home about media center archive history letters subscribe


Profiles in Patriotism


My Experiences at
Sheridan Kaserne in Germany




Spec 5 David Williams


Like most baby-boomers, I grew up with the understanding that at some point I was going to be drafted and called to serve the country.  It was something I was willing to do because both my parents were Navy veterans of World War II.  At any rate, it was something that was expected of every able-bodied American man.  If they drafted Elvis Presley, they’d surely draft the rest of us, too.


Of course, the only problem I had was my sexual attractions.  When I reached puberty, I suddenly realized I wasn’t like my classmates.  Later on I learned that the military didn’t want homosexuals in its midst.  I faced a classic dilemma:  serving an organization that didn’t want me, or declaring my homosexuality before the draft board and getting an easy out.  That latter choice was out of the question.  It was a year before Stonewall.  There were no such groups as Servicemembers Legal Defense Network.  But that’s beside the point.  I wanted to serve and didn’t see why I couldn’t.


When the draft notice came in September 1968, I accepted it.  Although, like a lot of us, we weren’t really military material, I didn’t see why the millions of heterosexual men being drafted were any better than me.  It made me mad.  The ban on gays in the military was a challenge I was determined to meet, even though I couldn’t talk about that personal struggle to anyone until I got out.


 I knew I didn’t want infantry.  I was uncoordinated and not very physical:  a skinny runt.  I would have been shot my first day in the war zone.  So I decided to enlist for a third year.  That way I could at least have a choice of jobs.  I chose 76Q20:  Special Purpose Repair Parts Equipment Specialist.  I was going to be a supply clerk.

After basic at Ft. Knox and AIT at Ft. Lee , Virginia , I got orders for ‘ Nam.  I reported to Oakland AFB on August 6, 1969 .  But after I got there, my orders were put on hold, as were hundreds of others’.  We’d dutifully report for call-up twice a day on the tarmac, but most of our names weren’t being called.  We didn’t know what was going on.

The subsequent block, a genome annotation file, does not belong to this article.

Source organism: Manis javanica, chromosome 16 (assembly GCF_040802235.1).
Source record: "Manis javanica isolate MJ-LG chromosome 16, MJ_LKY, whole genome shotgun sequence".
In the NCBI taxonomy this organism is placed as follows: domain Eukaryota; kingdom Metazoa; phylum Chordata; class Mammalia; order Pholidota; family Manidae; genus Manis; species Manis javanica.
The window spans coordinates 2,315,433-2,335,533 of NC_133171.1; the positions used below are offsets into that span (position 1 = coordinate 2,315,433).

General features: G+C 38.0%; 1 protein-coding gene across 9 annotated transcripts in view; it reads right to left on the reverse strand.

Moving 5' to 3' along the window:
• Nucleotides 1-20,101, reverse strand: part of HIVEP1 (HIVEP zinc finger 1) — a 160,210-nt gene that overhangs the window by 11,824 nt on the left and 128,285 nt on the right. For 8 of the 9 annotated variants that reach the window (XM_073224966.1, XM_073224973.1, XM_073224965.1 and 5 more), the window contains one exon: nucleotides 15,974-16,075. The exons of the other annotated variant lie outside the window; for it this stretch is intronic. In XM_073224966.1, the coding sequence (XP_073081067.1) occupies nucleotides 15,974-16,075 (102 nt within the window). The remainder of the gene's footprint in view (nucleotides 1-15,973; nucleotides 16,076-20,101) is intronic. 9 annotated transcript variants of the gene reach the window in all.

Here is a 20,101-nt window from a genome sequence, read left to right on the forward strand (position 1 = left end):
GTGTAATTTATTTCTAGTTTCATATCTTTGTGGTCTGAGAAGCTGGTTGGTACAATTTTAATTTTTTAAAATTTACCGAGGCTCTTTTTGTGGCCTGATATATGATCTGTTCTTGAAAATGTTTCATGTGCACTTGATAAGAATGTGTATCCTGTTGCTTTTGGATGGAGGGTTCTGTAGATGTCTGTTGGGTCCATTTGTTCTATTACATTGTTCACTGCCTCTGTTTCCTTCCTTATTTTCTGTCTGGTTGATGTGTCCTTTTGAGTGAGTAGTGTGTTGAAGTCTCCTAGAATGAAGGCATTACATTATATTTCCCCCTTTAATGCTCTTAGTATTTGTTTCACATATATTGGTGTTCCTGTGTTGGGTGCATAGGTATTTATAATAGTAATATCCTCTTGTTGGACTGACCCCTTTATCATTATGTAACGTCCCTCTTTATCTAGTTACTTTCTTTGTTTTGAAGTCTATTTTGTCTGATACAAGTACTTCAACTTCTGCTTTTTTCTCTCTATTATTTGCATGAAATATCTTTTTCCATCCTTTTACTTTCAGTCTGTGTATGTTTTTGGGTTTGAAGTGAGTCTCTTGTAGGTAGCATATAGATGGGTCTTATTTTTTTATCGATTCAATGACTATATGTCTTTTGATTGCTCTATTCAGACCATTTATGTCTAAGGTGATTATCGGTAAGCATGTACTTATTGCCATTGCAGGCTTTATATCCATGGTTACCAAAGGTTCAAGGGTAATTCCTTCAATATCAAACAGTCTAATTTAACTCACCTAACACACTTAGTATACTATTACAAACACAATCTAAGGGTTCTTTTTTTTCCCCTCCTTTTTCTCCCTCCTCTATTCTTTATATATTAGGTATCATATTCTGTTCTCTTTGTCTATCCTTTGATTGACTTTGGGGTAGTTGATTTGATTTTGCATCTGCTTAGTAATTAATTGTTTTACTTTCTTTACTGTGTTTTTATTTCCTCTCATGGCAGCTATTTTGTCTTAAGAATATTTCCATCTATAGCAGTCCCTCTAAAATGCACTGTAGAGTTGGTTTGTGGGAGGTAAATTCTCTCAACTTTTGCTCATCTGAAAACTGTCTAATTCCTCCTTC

I can still remember those long lines of soldiers waiting to have their names called.  I remember one in particular.  Though he was barely 25, he already had a wife and kids.  One day as I was standing behind him, his name was called.  He hesitated a second, then stepped forward.  I’d made friends with him, and so I was stunned and I thought to myself, ‘Why him?  He’s got a family and I don’t.  Take me!  Take me!”  I learned later he survived the war in one piece, but that one incident gave me second thoughts about our whole involvement in ‘ Nam .  It still haunts me.

A couple of days later, I was on a plane to Germany .  As it turned out, I was part of Nixon’s first pull-out from the war.  I’d spend the rest of my career on Sheridan Kaserne in Augsburg , working my way up to Spec 5 in a year and serving as a clerk at 1st Infantry Division Forward headquarters.


People say I got off light.  Some think I have no right to call myself a Vietnam Era veteran (the technical term for all of us).  They forget what a threat the Russians still posed to Western Europe .  They’d just invaded Czechoslovakia the year before.  Their armies were only 100 miles from Munich .  We helped keep pressure off the troops in ‘ Nam .  We did our duty.


Of course, I knew I had to hide my homosexuality while in the service, but from time to time I had to talk about it with somebody.  After all, I was still in my early 20s.  It was frustrating, to say the least.


The first person I discussed it with was a priest at Ft. Lee .  He could offer me little except calm understanding.  In Germany , I talked about it with a psychiatrist.  Again, friendly advice and nothing else.


I had better luck with a couple of buddies, both of whom were fortunately accepting though they didn’t understand why I’d “decided” to be homosexual.  They’re the few buddies I still think about today.


I never had much of a problem, except for one incident of homophobia.


When it came time to leave, there was a lot of pressure to re-up.  Several of my superiors urged me to continue, but after three years I was ready to get on with my life.  But I did think it ironic.  Had they known I was gay, they might not have been so eager to keep me.  That was how it went back then, though.  I accepted the system with no hard feelings toward anyone.  It was only two years after Stonewall.  I was just one homosexual with no support system, not even any gay friends, to turn to.


During my time in Augsburg , the Stars and Stripes newspaper did have a feature article on another, unidentified gay soldier in Germany .  I must have read the article five times.  Talking to a reporter about being gay was something I would never have done, so I cringed a little.  I was in the army to serve and serve honorably.  I wasn’t going to jeopardize it simply by revealing my true identity.


Like most gay soldiers at the time, I passed through the system virtually unnoticed.  When my three years was up in January 1972, I was ready to get out.  Six months later I finally came out back here in Louisville and never looked back.  Ten years later I became an activist in Louisville ’s gay and lesbian community, eventually founding the Williams-Nichols Archive & Library for GLBT Studies at the University of Louisville and becoming editor of our newspaper, The Letter.  Ironically, some of the things I learned during my military career, like self-discipline, helped me in those later endeavors.


©  2008  Gay Military Signal